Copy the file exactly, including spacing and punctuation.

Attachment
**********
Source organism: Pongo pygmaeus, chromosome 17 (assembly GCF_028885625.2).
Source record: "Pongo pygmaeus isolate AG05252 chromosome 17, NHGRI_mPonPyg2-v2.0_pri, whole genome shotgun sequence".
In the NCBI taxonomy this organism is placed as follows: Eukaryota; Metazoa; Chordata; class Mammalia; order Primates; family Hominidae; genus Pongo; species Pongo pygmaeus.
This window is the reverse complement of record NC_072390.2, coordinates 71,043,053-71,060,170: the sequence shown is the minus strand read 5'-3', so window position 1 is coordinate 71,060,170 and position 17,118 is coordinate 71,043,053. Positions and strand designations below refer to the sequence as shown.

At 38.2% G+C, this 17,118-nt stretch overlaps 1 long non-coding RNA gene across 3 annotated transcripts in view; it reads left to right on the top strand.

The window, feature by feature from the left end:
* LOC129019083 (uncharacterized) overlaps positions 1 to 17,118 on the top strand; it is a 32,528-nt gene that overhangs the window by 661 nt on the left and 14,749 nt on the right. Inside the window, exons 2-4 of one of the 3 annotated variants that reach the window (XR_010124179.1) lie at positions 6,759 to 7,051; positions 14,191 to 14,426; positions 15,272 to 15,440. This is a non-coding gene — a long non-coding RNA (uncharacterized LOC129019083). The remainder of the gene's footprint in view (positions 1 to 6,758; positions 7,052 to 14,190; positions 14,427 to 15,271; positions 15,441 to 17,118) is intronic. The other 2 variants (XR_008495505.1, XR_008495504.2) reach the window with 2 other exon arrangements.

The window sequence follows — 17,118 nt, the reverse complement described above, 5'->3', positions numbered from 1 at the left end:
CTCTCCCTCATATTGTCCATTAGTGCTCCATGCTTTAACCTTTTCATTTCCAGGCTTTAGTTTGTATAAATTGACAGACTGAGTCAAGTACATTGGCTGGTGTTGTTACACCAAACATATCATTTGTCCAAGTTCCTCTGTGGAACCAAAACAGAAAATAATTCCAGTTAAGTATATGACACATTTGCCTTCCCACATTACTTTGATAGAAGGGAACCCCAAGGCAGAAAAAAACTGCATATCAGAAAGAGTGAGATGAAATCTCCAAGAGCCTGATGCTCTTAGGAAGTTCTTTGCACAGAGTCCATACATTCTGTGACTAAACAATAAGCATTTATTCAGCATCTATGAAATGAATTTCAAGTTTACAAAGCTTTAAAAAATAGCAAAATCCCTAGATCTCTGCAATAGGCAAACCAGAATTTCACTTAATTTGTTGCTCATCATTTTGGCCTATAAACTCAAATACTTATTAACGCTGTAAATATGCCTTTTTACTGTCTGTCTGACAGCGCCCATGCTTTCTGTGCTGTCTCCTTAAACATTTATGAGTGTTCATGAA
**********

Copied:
Source organism: Pongo pygmaeus, chromosome 17 (assembly GCF_028885625.2).
Source record: "Pongo pygmaeus isolate AG05252 chromosome 17, NHGRI_mPonPyg2-v2.0_pri, whole genome shotgun sequence".
In the NCBI taxonomy this organism is placed as follows: Eukaryota; Metazoa; Chordata; class Mammalia; order Primates; family Hominidae; genus Pongo; species Pongo pygmaeus.
This window is the reverse complement of record NC_072390.2, coordinates 71,043,053-71,060,170: the sequence shown is the minus strand read 5'-3', so window position 1 is coordinate 71,060,170 and position 17,118 is coordinate 71,043,053. Positions and strand designations below refer to the sequence as shown.

At 38.2% G+C, this 17,118-nt stretch overlaps 1 long non-coding RNA gene across 3 annotated transcripts in view; it reads left to right on the top strand.

The window, feature by feature from the left end:
* LOC129019083 (uncharacterized) overlaps positions 1 to 17,118 on the top strand; it is a 32,528-nt gene that overhangs the window by 661 nt on the left and 14,749 nt on the right. Inside the window, exons 2-4 of one of the 3 annotated variants that reach the window (XR_010124179.1) lie at positions 6,759 to 7,051; positions 14,191 to 14,426; positions 15,272 to 15,440. This is a non-coding gene — a long non-coding RNA (uncharacterized LOC129019083). The remainder of the gene's footprint in view (positions 1 to 6,758; positions 7,052 to 14,190; positions 14,427 to 15,271; positions 15,441 to 17,118) is intronic. The other 2 variants (XR_008495505.1, XR_008495504.2) reach the window with 2 other exon arrangements.

The window sequence follows — 17,118 nt, the reverse complement described above, 5'->3', positions numbered from 1 at the left end:
CTCTCCCTCATATTGTCCATTAGTGCTCCATGCTTTAACCTTTTCATTTCCAGGCTTTAGTTTGTATAAATTGACAGACTGAGTCAAGTACATTGGCTGGTGTTGTTACACCAAACATATCATTTGTCCAAGTTCCTCTGTGGAACCAAAACAGAAAATAATTCCAGTTAAGTATATGACACATTTGCCTTCCCACATTACTTTGATAGAAGGGAACCCCAAGGCAGAAAAAAACTGCATATCAGAAAGAGTGAGATGAAATCTCCAAGAGCCTGATGCTCTTAGGAAGTTCTTTGCACAGAGTCCATACATTCTGTGACTAAACAATAAGCATTTATTCAGCATCTATGAAATGAATTTCAAGTTTACAAAGCTTTAAAAAATAGCAAAATCCCTAGATCTCTGCAATAGGCAAACCAGAATTTCACTTAATTTGTTGCTCATCATTTTGGCCTATAAACTCAAATACTTATTAACGCTGTAAATATGCCTTTTTACTGTCTGTCTGACAGCGCCCATGCTTTCTGTGCTGTCTCCTTAAACATTTATGAGTGTTCATGAA